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Real Exchange Rate Overshooting and the Output Cost of Bringing Down Inflation

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  • Buiter, Willem H
  • Miller, Marcus

    (University of Warwick)

Abstract

The proposition that under a floating exchange rate regime restrictive monetary policy can lead to substantial "overshooting" of the nominal and real exchange rate is now accepted fairly widely. The fundamental reason is the presence of nominal stickiness or inerta in domestic factor and product markets combined with a freely flexible nominal exchange rate. Current and anticipated future monetary policy actions are reflected immediately in the nominal exchange rate, set as it is in a forward-looking efficient auction market while they are reflected only gradually and with a lag in domestic nominal labour costs and / or goods prices. Nominal appreciation of the currency therefore amounts to real appreciation - a loss of competitivensss. Since in most of the simple analytical models used to analyse the overshooting propositions there is no long-run effect of monetary policy on the real exchange rate, any short-run real appreciation implies an overshooting of the long-run equilibrium. The transitory (but potentially quite persistent) loss of competitiveness is associated with a decline in output below its capacity level. This excessive capacity is one of the channels through which restrictive monetary policy brings down the rate of domestic cost and price inflation.

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Bibliographic Info

Paper provided by University of Warwick, Department of Economics in its series The Warwick Economics Research Paper Series (TWERPS) with number 204.

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Length: 58 pages
Date of creation: 1981
Date of revision:
Handle: RePEc:wrk:warwec:204

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  1. Willem H. Buiter & Marcus H. Miller, 1980. "Monetary Policy and International Competitiveness," NBER Working Papers 0591, National Bureau of Economic Research, Inc.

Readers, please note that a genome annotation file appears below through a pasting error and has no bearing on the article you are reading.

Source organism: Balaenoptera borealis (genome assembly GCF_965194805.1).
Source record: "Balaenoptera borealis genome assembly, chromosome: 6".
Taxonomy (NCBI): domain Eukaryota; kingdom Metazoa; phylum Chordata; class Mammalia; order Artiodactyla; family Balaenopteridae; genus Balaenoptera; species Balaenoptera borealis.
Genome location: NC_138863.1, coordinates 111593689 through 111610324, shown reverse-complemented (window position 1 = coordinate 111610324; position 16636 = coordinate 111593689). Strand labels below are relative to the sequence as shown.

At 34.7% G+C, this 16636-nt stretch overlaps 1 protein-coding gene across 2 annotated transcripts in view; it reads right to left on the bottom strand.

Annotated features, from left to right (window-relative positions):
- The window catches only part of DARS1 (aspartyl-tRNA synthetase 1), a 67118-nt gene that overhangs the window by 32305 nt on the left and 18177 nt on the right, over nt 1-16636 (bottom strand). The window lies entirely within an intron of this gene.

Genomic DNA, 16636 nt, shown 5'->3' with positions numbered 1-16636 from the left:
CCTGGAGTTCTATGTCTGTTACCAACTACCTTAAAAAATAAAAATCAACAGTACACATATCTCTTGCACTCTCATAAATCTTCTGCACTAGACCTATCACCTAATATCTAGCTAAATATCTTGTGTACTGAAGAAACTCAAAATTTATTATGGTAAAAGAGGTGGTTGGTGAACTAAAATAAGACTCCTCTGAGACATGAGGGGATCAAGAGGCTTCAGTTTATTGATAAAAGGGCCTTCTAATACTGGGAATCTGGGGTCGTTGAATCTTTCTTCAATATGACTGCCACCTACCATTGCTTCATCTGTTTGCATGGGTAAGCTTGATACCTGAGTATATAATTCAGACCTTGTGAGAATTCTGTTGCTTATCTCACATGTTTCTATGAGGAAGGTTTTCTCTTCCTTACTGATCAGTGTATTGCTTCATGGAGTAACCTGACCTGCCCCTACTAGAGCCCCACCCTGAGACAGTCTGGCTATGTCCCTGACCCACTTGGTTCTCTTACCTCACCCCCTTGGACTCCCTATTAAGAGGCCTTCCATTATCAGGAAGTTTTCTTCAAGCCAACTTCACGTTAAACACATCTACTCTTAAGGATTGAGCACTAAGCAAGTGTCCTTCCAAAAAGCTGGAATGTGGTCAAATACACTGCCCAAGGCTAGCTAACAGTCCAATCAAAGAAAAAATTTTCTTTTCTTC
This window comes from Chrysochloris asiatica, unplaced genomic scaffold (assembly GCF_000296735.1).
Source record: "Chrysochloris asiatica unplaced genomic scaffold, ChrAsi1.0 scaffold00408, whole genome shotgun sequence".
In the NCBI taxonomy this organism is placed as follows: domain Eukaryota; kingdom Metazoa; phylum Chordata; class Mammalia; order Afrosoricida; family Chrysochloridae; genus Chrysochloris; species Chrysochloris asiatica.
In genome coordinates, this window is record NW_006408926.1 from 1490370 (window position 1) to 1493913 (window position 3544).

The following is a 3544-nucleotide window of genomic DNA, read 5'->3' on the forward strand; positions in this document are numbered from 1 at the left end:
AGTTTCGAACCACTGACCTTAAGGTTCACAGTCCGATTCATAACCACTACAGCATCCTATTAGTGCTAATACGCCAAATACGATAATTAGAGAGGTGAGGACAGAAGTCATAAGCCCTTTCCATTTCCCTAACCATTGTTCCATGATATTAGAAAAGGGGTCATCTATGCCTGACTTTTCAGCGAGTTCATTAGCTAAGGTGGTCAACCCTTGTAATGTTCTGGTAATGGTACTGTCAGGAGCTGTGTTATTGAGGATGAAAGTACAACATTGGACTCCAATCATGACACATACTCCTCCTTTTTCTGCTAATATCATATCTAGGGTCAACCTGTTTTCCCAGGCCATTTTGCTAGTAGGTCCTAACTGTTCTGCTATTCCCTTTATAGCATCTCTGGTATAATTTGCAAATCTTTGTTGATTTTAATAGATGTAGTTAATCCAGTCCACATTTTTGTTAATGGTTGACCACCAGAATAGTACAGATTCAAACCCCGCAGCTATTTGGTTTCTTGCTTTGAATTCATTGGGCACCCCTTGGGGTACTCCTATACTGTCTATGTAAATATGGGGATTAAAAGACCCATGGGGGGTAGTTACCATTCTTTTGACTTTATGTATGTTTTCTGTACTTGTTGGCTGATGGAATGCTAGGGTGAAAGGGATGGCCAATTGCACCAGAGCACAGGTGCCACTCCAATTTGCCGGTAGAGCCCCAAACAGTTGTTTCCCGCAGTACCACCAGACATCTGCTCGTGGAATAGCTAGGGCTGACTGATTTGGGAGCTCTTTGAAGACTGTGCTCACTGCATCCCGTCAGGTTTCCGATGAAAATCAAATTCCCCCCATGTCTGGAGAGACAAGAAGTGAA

2. Isard, Peter, 1977. "How Far Can We Push the "Law of One Price"?," American Economic Review, American Economic Association, American Economic Association, vol. 67(5), pages 942-48, December.
  3. Sargan, J D, 1980. "A Model of Wage-Price Inflation," Review of Economic Studies, Wiley Blackwell, Wiley Blackwell, vol. 47(1), pages 97-112, January.
  4. Minford, Patrick, 1980. "A rational expectations model of the United Kingdom under fixed and floating exchange rates," Carnegie-Rochester Conference Series on Public Policy, Elsevier, Elsevier, vol. 12(1), pages 293-355, January.
  5. Liviatan, Nissan, 1980. "Anti-Inflationary Monetary Policy and the Capital Import Tax," The Warwick Economics Research Paper Series (TWERPS), University of Warwick, Department of Economics 171, University of Warwick, Department of Economics.
  6. Kravis, Irving B. & Lipsey, Robert E., 1978. "Price behavior in the light of balance of payments theories," Journal of International Economics, Elsevier, Elsevier, vol. 8(2), pages 193-246, May.
  7. Buiter, Willem H, 1978. "Short-run and Long-run Effects of External Disturbances under a Floating Exchange Rate," Economica, London School of Economics and Political Science, London School of Economics and Political Science, vol. 45(179), pages 251-72, August.
  8. James Tobin, 1977. "How Dead is Keynes?," Cowles Foundation Discussion Papers, Cowles Foundation for Research in Economics, Yale University 458, Cowles Foundation for Research in Economics, Yale University.
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